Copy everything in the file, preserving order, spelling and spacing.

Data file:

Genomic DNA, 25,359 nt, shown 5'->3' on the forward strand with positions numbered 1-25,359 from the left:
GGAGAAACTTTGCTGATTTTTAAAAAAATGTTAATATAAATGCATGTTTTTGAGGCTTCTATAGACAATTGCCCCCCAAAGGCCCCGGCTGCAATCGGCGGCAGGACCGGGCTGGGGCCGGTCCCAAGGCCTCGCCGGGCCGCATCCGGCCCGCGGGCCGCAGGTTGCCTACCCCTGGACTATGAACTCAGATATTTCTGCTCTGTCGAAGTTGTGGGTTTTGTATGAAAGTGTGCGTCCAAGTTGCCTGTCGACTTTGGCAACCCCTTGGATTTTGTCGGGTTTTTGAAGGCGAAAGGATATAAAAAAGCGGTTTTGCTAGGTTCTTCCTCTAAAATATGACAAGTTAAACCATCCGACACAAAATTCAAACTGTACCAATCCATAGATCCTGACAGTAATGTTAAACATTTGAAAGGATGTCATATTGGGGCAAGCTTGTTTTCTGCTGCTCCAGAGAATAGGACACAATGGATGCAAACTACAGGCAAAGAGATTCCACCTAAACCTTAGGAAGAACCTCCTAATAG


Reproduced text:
Genomic DNA, 25,359 nt, shown 5'->3' on the forward strand with positions numbered 1-25,359 from the left:
GGAGAAACTTTGCTGATTTTTAAAAAAATGTTAATATAAATGCATGTTTTTGAGGCTTCTATAGACAATTGCCCCCCAAAGGCCCCGGCTGCAATCGGCGGCAGGACCGGGCTGGGGCCGGTCCCAAGGCCTCGCCGGGCCGCATCCGGCCCGCGGGCCGCAGGTTGCCTACCCCTGGACTATGAACTCAGATATTTCTGCTCTGTCGAAGTTGTGGGTTTTGTATGAAAGTGTGCGTCCAAGTTGCCTGTCGACTTTGGCAACCCCTTGGATTTTGTCGGGTTTTTGAAGGCGAAAGGATATAAAAAAGCGGTTTTGCTAGGTTCTTCCTCTAAAATATGACAAGTTAAACCATCCGACACAAAATTCAAACTGTACCAATCCATAGATCCTGACAGTAATGTTAAACATTTGAAAGGATGTCATATTGGGGCAAGCTTGTTTTCTGCTGCTCCAGAGAATAGGACACAATGGATGCAAACTACAGGCAAAGAGATTCCACCTAAACCTTAGGAAGAACCTCCTAATAG